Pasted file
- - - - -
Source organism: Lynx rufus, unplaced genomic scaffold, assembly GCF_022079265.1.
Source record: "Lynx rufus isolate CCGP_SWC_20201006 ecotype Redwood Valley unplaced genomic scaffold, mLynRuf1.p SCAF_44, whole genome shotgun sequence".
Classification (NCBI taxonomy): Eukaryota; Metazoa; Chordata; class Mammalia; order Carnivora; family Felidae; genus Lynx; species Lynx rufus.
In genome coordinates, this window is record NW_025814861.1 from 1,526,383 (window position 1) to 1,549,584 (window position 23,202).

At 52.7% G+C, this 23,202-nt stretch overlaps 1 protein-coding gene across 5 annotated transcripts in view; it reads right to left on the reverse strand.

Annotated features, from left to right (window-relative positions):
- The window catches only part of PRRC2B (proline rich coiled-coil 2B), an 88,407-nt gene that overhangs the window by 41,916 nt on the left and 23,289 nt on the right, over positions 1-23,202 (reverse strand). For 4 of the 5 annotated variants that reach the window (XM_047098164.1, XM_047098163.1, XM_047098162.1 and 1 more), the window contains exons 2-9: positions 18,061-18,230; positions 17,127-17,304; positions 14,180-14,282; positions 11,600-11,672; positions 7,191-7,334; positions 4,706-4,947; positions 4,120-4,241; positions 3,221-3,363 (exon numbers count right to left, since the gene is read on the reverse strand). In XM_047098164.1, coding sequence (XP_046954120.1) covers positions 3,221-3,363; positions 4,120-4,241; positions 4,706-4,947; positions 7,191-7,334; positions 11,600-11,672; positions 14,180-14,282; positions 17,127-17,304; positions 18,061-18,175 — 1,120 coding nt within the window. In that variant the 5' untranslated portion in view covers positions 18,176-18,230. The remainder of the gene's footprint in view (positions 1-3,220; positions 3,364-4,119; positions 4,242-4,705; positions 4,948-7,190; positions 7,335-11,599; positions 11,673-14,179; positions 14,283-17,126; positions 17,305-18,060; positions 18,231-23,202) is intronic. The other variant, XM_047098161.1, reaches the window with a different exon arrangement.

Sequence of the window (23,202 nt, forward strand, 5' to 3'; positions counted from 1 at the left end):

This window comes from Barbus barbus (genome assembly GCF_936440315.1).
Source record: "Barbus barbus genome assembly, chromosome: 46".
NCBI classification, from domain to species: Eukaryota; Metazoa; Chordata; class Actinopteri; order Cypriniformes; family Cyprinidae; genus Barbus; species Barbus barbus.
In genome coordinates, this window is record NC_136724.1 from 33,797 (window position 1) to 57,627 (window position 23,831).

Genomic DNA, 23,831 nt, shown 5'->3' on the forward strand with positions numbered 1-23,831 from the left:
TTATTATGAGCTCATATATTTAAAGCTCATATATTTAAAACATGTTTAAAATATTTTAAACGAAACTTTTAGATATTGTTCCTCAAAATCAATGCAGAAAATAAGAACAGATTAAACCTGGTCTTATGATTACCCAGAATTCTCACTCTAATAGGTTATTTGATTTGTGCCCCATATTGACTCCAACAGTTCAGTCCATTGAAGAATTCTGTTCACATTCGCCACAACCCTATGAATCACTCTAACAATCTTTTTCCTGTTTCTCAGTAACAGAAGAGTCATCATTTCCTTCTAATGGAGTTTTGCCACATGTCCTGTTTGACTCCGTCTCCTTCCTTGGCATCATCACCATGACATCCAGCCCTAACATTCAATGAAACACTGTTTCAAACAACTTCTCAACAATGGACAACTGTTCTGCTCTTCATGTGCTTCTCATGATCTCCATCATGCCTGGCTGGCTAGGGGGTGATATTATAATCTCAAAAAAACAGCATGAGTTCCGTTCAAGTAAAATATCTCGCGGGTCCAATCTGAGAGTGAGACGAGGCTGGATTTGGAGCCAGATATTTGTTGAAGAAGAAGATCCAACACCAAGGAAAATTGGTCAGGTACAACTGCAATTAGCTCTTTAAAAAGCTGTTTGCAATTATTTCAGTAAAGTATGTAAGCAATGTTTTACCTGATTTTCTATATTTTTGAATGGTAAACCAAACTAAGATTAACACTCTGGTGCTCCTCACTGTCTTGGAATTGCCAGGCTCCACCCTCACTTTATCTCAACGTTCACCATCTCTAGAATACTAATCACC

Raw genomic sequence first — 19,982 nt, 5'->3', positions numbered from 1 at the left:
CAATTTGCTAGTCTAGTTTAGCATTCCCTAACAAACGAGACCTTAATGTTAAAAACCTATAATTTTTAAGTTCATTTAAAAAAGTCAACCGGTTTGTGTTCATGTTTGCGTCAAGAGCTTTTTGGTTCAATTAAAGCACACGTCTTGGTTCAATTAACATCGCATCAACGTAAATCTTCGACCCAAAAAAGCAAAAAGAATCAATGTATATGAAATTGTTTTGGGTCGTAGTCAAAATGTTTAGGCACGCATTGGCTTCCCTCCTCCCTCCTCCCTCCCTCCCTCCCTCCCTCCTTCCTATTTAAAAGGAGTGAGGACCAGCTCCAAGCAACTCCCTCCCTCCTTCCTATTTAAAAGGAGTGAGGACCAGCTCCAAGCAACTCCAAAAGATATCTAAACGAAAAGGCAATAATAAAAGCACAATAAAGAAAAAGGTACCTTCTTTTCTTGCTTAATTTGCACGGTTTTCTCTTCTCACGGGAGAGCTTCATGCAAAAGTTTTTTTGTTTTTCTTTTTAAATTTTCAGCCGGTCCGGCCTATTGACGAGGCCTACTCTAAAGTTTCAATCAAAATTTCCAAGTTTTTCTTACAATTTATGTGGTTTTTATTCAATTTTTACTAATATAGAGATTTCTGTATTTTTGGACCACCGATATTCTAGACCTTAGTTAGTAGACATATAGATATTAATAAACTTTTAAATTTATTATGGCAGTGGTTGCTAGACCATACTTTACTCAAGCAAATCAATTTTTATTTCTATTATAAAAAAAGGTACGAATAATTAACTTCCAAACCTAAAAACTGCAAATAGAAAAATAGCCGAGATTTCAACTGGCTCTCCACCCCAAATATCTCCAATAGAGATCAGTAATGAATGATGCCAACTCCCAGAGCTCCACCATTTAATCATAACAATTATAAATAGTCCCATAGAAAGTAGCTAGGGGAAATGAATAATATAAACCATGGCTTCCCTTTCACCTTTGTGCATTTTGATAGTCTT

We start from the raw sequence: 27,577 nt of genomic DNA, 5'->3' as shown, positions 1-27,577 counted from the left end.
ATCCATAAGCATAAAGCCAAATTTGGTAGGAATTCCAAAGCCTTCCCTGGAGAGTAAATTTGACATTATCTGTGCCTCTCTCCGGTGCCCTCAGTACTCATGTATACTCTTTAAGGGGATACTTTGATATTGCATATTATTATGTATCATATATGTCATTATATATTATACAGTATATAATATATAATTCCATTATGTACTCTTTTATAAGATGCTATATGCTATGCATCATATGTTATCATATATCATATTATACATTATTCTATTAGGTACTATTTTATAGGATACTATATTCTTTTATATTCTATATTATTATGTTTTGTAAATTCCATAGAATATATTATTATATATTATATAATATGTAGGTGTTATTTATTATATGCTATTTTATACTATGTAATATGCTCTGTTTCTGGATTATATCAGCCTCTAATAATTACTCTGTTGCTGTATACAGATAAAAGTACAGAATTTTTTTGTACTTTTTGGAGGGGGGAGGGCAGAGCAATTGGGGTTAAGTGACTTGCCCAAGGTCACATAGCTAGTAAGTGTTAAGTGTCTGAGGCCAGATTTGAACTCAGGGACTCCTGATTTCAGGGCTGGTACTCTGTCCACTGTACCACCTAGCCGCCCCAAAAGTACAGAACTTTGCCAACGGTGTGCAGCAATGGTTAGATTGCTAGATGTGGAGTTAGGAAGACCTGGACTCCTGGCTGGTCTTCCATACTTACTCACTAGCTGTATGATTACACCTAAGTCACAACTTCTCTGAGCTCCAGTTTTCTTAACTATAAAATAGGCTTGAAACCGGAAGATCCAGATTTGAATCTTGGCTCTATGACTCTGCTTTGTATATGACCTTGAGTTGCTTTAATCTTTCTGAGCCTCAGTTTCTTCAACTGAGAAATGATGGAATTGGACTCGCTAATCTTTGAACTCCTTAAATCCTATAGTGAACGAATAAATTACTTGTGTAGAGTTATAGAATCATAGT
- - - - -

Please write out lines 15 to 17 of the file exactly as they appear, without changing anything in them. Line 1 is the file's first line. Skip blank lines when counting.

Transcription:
Raw genomic sequence first — 19,982 nt, 5'->3', positions numbered from 1 at the left:
CAATTTGCTAGTCTAGTTTAGCATTCCCTAACAAACGAGACCTTAATGTTAAAAACCTATAATTTTTAAGTTCATTTAAAAAAGTCAACCGGTTTGTGTTCATGTTTGCGTCAAGAGCTTTTTGGTTCAATTAAAGCACACGTCTTGGTTCAATTAACATCGCATCAACGTAAATCTTCGACCCAAAAAAGCAAAAAGAATCAATGTATATGAAATTGTTTTGGGTCGTAGTCAAAATGTTTAGGCACGCATTGGCTTCCCTCCTCCCTCCTCCCTCCCTCCCTCCCTCCCTCCTTCCTATTTAAAAGGAGTGAGGACCAGCTCCAAGCAACTCCCTCCCTCCTTCCTATTTAAAAGGAGTGAGGACCAGCTCCAAGCAACTCCAAAAGATATCTAAACGAAAAGGCAATAATAAAAGCACAATAAAGAAAAAGGTACCTTCTTTTCTTGCTTAATTTGCACGGTTTTCTCTTCTCACGGGAGAGCTTCATGCAAAAGTTTTTTTGTTTTTCTTTTTAAATTTTCAGCCGGTCCGGCCTATTGACGAGGCCTACTCTAAAGTTTCAATCAAAATTTCCAAGTTTTTCTTACAATTTATGTGGTTTTTATTCAATTTTTACTAATATAGAGATTTCTGTATTTTTGGACCACCGATATTCTAGACCTTAGTTAGTAGACATATAGATATTAATAAACTTTTAAATTTATTATGGCAGTGGTTGCTAGACCATACTTTACTCAAGCAAATCAATTTTTATTTCTATTATAAAAAAAGGTACGAATAATTAACTTCCAAACCTAAAAACTGCAAATAGAAAAATAGCCGAGATTTCAACTGGCTCTCCACCCCAAATATCTCCAATAGAGATCAGTAATGAATGATGCCAACTCCCAGAGCTCCACCATTTAATCATAACAATTATAAATAGTCCCATAGAAAGTAGCTAGGGGAAATGAATAATATAAACCATGGCTTCCCTTTCACCTTTGTGCATTTTGATAGTCTT

We start from the raw sequence: 27,577 nt of genomic DNA, 5'->3' as shown, positions 1-27,577 counted from the left end.